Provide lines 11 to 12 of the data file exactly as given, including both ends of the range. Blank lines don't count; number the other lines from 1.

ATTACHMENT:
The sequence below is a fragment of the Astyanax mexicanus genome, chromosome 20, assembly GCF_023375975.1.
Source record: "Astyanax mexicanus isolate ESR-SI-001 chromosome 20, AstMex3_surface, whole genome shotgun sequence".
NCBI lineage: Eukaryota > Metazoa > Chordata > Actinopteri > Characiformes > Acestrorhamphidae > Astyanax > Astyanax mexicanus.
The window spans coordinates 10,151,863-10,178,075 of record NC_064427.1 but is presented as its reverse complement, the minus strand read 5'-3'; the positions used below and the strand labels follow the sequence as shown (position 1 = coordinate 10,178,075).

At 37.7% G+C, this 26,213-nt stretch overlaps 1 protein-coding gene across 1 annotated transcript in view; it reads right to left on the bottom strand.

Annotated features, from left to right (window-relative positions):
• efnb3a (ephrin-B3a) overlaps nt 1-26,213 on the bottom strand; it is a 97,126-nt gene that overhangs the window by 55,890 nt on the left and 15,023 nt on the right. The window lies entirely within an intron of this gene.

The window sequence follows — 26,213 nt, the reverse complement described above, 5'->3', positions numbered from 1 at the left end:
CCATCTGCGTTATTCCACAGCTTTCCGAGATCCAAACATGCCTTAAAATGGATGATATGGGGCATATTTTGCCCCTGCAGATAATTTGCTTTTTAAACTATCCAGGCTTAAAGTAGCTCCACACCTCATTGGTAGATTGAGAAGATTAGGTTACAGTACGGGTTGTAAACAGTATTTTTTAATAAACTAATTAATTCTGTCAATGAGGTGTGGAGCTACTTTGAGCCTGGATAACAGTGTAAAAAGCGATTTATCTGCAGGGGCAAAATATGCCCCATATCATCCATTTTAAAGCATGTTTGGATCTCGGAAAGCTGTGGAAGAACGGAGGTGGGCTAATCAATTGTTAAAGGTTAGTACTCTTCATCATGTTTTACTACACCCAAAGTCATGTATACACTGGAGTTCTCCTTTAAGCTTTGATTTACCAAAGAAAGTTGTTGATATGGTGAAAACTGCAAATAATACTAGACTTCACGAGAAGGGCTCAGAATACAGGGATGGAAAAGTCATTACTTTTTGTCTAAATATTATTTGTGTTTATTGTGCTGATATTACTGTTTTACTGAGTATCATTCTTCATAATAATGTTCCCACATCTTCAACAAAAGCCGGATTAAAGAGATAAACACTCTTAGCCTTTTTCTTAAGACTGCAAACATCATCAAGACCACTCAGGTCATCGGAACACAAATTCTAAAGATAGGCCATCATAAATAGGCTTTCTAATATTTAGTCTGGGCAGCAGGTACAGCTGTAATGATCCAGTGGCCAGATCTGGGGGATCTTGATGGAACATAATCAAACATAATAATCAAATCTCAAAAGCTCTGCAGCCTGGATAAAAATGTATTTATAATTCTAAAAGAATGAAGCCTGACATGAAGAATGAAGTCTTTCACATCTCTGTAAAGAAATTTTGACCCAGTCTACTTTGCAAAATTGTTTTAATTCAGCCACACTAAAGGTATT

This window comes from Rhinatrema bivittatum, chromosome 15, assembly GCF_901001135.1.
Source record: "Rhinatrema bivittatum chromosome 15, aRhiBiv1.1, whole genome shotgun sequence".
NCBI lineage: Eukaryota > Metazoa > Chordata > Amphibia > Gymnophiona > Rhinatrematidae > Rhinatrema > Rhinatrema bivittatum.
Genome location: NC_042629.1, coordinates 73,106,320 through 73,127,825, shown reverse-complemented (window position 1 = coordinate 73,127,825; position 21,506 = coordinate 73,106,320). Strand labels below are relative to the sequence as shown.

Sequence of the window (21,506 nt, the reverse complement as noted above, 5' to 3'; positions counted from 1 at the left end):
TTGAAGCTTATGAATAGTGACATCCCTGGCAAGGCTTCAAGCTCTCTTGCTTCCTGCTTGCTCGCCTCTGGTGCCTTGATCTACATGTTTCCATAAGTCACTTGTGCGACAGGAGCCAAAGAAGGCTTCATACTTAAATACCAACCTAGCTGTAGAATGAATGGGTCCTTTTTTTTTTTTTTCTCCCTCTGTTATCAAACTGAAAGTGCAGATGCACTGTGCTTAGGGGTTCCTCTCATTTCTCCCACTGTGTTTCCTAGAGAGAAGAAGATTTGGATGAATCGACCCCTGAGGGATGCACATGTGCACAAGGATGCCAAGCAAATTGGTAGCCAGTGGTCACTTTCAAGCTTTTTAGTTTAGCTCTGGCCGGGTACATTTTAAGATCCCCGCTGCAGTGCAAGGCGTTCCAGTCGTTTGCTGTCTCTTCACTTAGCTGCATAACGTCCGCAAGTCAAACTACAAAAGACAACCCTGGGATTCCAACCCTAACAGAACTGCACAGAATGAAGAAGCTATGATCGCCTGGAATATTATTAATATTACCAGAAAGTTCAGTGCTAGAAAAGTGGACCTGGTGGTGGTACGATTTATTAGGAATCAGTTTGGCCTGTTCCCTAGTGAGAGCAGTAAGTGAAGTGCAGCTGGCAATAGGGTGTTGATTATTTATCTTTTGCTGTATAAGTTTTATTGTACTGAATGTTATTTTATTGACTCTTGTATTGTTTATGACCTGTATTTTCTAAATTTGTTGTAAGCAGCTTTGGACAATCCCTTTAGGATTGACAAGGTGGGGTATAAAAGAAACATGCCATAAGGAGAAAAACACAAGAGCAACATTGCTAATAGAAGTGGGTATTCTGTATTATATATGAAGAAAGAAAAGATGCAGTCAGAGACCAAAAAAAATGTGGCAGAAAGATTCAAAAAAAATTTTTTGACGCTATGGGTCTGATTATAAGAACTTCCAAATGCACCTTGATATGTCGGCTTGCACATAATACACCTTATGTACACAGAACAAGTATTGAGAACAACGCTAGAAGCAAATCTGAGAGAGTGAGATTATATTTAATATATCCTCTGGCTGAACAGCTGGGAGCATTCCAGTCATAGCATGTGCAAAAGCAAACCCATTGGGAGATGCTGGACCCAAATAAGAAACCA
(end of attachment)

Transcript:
Source record: "Rhinatrema bivittatum chromosome 15, aRhiBiv1.1, whole genome shotgun sequence".
NCBI lineage: Eukaryota > Metazoa > Chordata > Amphibia > Gymnophiona > Rhinatrematidae > Rhinatrema > Rhinatrema bivittatum.